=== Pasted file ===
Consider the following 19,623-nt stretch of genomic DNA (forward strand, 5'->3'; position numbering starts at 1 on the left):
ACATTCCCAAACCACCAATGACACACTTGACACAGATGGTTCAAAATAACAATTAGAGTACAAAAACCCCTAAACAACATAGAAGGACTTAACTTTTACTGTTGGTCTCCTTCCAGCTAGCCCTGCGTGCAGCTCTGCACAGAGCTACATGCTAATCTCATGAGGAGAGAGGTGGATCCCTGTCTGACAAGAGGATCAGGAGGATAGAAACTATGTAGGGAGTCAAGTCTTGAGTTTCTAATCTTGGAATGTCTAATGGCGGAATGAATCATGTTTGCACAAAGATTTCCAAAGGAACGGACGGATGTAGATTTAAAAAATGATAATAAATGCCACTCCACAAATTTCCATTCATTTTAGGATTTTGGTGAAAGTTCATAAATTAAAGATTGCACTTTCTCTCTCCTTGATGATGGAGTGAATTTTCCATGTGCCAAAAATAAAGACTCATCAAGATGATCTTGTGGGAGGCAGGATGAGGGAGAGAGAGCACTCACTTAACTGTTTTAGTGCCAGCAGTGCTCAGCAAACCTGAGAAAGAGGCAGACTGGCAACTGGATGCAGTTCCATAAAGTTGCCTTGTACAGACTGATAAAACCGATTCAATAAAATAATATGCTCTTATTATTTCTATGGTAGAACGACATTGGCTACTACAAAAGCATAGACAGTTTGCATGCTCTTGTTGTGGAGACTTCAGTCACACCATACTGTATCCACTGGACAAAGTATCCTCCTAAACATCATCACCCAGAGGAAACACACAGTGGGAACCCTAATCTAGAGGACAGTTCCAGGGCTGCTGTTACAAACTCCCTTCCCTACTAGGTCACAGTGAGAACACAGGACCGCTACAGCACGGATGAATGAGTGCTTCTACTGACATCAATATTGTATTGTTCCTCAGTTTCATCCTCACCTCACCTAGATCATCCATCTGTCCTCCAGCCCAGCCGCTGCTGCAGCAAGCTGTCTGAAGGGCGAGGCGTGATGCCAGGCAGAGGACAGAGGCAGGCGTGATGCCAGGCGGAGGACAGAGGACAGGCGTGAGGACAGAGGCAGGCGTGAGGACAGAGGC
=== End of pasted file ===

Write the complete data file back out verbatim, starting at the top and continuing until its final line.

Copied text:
Consider the following 19,623-nt stretch of genomic DNA (forward strand, 5'->3'; position numbering starts at 1 on the left):
ACATTCCCAAACCACCAATGACACACTTGACACAGATGGTTCAAAATAACAATTAGAGTACAAAAACCCCTAAACAACATAGAAGGACTTAACTTTTACTGTTGGTCTCCTTCCAGCTAGCCCTGCGTGCAGCTCTGCACAGAGCTACATGCTAATCTCATGAGGAGAGAGGTGGATCCCTGTCTGACAAGAGGATCAGGAGGATAGAAACTATGTAGGGAGTCAAGTCTTGAGTTTCTAATCTTGGAATGTCTAATGGCGGAATGAATCATGTTTGCACAAAGATTTCCAAAGGAACGGACGGATGTAGATTTAAAAAATGATAATAAATGCCACTCCACAAATTTCCATTCATTTTAGGATTTTGGTGAAAGTTCATAAATTAAAGATTGCACTTTCTCTCTCCTTGATGATGGAGTGAATTTTCCATGTGCCAAAAATAAAGACTCATCAAGATGATCTTGTGGGAGGCAGGATGAGGGAGAGAGAGCACTCACTTAACTGTTTTAGTGCCAGCAGTGCTCAGCAAACCTGAGAAAGAGGCAGACTGGCAACTGGATGCAGTTCCATAAAGTTGCCTTGTACAGACTGATAAAACCGATTCAATAAAATAATATGCTCTTATTATTTCTATGGTAGAACGACATTGGCTACTACAAAAGCATAGACAGTTTGCATGCTCTTGTTGTGGAGACTTCAGTCACACCATACTGTATCCACTGGACAAAGTATCCTCCTAAACATCATCACCCAGAGGAAACACACAGTGGGAACCCTAATCTAGAGGACAGTTCCAGGGCTGCTGTTACAAACTCCCTTCCCTACTAGGTCACAGTGAGAACACAGGACCGCTACAGCACGGATGAATGAGTGCTTCTACTGACATCAATATTGTATTGTTCCTCAGTTTCATCCTCACCTCACCTAGATCATCCATCTGTCCTCCAGCCCAGCCGCTGCTGCAGCAAGCTGTCTGAAGGGCGAGGCGTGATGCCAGGCAGAGGACAGAGGCAGGCGTGATGCCAGGCGGAGGACAGAGGACAGGCGTGAGGACAGAGGCAGGCGTGAGGACAGAGGC